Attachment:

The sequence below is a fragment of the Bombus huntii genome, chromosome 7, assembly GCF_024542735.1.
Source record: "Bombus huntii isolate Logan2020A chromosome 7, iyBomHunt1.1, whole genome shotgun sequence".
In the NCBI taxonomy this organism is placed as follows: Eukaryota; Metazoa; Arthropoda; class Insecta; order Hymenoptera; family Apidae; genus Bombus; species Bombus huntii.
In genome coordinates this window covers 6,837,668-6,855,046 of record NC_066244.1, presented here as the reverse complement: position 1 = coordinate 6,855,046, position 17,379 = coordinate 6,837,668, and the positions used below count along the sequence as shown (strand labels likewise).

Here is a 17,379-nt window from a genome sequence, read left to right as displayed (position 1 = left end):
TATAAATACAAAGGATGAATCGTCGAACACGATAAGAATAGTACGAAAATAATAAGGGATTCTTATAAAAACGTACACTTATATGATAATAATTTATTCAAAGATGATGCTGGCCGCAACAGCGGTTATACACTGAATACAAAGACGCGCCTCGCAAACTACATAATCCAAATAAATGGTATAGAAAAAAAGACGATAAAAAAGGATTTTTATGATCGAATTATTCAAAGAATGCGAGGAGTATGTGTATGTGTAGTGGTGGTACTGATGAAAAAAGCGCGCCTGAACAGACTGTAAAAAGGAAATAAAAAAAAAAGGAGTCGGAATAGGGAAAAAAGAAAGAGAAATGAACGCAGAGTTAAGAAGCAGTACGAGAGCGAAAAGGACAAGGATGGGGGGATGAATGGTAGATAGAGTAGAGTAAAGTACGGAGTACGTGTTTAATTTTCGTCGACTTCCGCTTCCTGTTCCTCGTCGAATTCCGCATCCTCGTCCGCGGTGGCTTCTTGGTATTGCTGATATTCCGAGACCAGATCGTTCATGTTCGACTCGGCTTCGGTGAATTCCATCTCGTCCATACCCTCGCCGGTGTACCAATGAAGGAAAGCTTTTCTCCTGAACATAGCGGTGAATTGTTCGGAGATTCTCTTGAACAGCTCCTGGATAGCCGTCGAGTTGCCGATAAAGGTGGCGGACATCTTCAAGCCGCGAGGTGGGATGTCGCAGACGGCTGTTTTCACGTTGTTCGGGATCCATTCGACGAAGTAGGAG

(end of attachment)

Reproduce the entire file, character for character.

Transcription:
The sequence below is a fragment of the Bombus huntii genome, chromosome 7, assembly GCF_024542735.1.
Source record: "Bombus huntii isolate Logan2020A chromosome 7, iyBomHunt1.1, whole genome shotgun sequence".
In the NCBI taxonomy this organism is placed as follows: Eukaryota; Metazoa; Arthropoda; class Insecta; order Hymenoptera; family Apidae; genus Bombus; species Bombus huntii.
In genome coordinates this window covers 6,837,668-6,855,046 of record NC_066244.1, presented here as the reverse complement: position 1 = coordinate 6,855,046, position 17,379 = coordinate 6,837,668, and the positions used below count along the sequence as shown (strand labels likewise).

Here is a 17,379-nt window from a genome sequence, read left to right as displayed (position 1 = left end):
TATAAATACAAAGGATGAATCGTCGAACACGATAAGAATAGTACGAAAATAATAAGGGATTCTTATAAAAACGTACACTTATATGATAATAATTTATTCAAAGATGATGCTGGCCGCAACAGCGGTTATACACTGAATACAAAGACGCGCCTCGCAAACTACATAATCCAAATAAATGGTATAGAAAAAAAGACGATAAAAAAGGATTTTTATGATCGAATTATTCAAAGAATGCGAGGAGTATGTGTATGTGTAGTGGTGGTACTGATGAAAAAAGCGCGCCTGAACAGACTGTAAAAAGGAAATAAAAAAAAAAGGAGTCGGAATAGGGAAAAAAGAAAGAGAAATGAACGCAGAGTTAAGAAGCAGTACGAGAGCGAAAAGGACAAGGATGGGGGGATGAATGGTAGATAGAGTAGAGTAAAGTACGGAGTACGTGTTTAATTTTCGTCGACTTCCGCTTCCTGTTCCTCGTCGAATTCCGCATCCTCGTCCGCGGTGGCTTCTTGGTATTGCTGATATTCCGAGACCAGATCGTTCATGTTCGACTCGGCTTCGGTGAATTCCATCTCGTCCATACCCTCGCCGGTGTACCAATGAAGGAAAGCTTTTCTCCTGAACATAGCGGTGAATTGTTCGGAGATTCTCTTGAACAGCTCCTGGATAGCCGTCGAGTTGCCGATAAAGGTGGCGGACATCTTCAAGCCGCGAGGTGGGATGTCGCAGACGGCTGTTTTCACGTTGTTCGGGATCCATTCGACGAAGTAGGAG